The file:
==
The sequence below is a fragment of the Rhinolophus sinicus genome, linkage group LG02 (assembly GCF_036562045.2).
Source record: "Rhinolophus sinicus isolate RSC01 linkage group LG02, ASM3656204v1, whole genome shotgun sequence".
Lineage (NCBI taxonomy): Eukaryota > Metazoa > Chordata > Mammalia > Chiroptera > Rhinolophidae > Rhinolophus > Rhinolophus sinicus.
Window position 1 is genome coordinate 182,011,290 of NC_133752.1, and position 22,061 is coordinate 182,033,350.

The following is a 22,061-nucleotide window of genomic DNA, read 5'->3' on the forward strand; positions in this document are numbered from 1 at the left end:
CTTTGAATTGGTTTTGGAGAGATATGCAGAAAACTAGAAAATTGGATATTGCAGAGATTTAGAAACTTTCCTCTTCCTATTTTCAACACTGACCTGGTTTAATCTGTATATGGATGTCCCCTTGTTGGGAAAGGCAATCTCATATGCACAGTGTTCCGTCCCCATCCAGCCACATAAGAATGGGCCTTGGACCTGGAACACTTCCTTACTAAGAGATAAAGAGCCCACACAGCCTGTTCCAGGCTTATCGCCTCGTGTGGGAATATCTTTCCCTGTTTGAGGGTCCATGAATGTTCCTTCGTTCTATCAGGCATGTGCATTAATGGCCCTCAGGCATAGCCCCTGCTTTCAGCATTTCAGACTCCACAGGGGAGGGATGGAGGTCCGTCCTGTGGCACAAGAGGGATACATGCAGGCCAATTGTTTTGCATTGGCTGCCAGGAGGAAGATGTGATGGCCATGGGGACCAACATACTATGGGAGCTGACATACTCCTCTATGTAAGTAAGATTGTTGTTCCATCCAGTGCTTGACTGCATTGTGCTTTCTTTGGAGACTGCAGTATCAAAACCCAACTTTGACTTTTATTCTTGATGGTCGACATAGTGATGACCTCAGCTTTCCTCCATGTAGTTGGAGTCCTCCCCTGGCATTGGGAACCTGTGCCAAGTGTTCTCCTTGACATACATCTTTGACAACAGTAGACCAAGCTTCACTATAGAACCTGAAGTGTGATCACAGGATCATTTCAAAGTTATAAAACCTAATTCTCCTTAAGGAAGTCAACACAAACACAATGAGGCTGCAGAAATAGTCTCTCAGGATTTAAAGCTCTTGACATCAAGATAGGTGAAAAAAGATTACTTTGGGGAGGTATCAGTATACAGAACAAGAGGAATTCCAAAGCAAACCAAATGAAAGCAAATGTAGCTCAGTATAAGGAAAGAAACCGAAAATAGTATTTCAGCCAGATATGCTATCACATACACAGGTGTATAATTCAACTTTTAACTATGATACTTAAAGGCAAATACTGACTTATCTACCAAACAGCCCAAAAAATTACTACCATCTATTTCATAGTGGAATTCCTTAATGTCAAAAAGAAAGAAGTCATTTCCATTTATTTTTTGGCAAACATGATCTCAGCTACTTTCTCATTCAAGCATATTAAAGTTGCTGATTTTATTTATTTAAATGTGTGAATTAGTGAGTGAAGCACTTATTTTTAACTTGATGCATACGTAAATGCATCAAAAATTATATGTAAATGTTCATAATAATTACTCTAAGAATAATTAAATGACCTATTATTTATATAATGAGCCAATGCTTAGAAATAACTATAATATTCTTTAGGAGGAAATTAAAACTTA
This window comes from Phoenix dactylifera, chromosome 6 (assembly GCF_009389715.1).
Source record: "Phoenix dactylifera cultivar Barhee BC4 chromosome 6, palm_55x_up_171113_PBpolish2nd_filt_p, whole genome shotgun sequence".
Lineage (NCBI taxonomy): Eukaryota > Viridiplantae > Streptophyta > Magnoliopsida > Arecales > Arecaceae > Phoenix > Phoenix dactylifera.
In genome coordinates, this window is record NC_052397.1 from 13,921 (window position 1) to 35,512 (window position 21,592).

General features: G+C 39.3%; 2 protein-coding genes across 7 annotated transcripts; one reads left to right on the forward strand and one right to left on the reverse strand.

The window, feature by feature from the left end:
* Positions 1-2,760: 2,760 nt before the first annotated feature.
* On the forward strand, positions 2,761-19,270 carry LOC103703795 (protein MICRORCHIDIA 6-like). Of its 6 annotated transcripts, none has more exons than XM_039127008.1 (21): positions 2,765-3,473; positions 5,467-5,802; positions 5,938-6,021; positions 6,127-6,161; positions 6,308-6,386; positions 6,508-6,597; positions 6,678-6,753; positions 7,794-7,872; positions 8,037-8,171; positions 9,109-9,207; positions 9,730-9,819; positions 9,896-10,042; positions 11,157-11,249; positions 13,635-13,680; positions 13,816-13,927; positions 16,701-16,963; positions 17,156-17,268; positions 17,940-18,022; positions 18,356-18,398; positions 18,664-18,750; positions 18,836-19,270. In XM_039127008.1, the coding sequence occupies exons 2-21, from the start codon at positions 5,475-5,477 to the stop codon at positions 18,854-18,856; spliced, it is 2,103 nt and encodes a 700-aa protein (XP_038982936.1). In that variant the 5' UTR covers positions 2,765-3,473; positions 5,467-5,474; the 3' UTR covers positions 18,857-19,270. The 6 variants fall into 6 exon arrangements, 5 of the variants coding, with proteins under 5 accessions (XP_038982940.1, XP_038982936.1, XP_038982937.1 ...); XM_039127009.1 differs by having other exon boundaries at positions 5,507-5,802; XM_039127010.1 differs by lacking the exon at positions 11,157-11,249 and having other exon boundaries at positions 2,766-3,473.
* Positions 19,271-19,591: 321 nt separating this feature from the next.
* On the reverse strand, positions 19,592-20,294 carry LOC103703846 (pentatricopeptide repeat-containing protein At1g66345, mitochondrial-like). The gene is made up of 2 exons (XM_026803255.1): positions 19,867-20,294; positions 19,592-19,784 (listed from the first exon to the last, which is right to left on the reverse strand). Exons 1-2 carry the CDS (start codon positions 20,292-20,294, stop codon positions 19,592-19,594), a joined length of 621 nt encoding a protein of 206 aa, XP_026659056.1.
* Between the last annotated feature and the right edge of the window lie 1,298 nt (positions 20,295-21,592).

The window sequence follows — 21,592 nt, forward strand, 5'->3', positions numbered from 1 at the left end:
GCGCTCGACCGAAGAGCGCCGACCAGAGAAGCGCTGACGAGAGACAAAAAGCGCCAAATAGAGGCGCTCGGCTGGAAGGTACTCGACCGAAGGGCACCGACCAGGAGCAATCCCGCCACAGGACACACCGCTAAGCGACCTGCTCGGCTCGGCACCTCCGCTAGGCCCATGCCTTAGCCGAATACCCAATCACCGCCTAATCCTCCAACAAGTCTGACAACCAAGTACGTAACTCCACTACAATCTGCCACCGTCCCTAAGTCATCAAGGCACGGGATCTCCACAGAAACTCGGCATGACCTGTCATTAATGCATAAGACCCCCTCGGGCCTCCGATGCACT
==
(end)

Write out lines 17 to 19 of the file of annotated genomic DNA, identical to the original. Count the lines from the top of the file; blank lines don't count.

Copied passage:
* Between the last annotated feature and the right edge of the window lie 1,298 nt (positions 20,295-21,592).

The window sequence follows — 21,592 nt, forward strand, 5'->3', positions numbered from 1 at the left end:
GCGCTCGACCGAAGAGCGCCGACCAGAGAAGCGCTGACGAGAGACAAAAAGCGCCAAATAGAGGCGCTCGGCTGGAAGGTACTCGACCGAAGGGCACCGACCAGGAGCAATCCCGCCACAGGACACACCGCTAAGCGACCTGCTCGGCTCGGCACCTCCGCTAGGCCCATGCCTTAGCCGAATACCCAATCACCGCCTAATCCTCCAACAAGTCTGACAACCAAGTACGTAACTCCACTACAATCTGCCACCGTCCCTAAGTCATCAAGGCACGGGATCTCCACAGAAACTCGGCATGACCTGTCATTAATGCATAAGACCCCCTCGGGCCTCCGATGCACT